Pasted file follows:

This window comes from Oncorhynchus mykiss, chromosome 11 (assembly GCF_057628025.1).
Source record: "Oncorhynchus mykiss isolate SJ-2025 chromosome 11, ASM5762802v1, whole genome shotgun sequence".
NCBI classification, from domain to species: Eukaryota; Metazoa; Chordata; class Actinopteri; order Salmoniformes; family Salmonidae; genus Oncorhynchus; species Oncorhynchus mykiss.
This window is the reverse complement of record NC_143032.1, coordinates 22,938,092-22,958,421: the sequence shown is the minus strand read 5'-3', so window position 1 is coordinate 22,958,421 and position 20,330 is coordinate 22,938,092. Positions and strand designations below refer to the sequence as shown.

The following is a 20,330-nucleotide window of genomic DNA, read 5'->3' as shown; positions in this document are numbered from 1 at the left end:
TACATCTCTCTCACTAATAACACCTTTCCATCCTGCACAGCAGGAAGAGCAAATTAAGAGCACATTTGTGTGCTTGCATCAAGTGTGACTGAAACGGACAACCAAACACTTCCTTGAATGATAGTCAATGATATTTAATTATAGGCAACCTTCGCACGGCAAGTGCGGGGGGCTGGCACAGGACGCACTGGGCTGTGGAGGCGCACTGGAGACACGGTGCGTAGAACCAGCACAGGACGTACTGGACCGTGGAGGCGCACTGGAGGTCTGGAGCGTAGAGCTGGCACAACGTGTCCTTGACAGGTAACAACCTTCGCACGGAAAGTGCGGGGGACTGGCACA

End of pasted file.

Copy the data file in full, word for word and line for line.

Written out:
This window comes from Oncorhynchus mykiss, chromosome 11 (assembly GCF_057628025.1).
Source record: "Oncorhynchus mykiss isolate SJ-2025 chromosome 11, ASM5762802v1, whole genome shotgun sequence".
NCBI classification, from domain to species: Eukaryota; Metazoa; Chordata; class Actinopteri; order Salmoniformes; family Salmonidae; genus Oncorhynchus; species Oncorhynchus mykiss.
This window is the reverse complement of record NC_143032.1, coordinates 22,938,092-22,958,421: the sequence shown is the minus strand read 5'-3', so window position 1 is coordinate 22,958,421 and position 20,330 is coordinate 22,938,092. Positions and strand designations below refer to the sequence as shown.

The following is a 20,330-nucleotide window of genomic DNA, read 5'->3' as shown; positions in this document are numbered from 1 at the left end:
TACATCTCTCTCACTAATAACACCTTTCCATCCTGCACAGCAGGAAGAGCAAATTAAGAGCACATTTGTGTGCTTGCATCAAGTGTGACTGAAACGGACAACCAAACACTTCCTTGAATGATAGTCAATGATATTTAATTATAGGCAACCTTCGCACGGCAAGTGCGGGGGGCTGGCACAGGACGCACTGGGCTGTGGAGGCGCACTGGAGACACGGTGCGTAGAACCAGCACAGGACGTACTGGACCGTGGAGGCGCACTGGAGGTCTGGAGCGTAGAGCTGGCACAACGTGTCCTTGACAGGTAACAACCTTCGCACGGAAAGTGCGGGGGACTGGCACA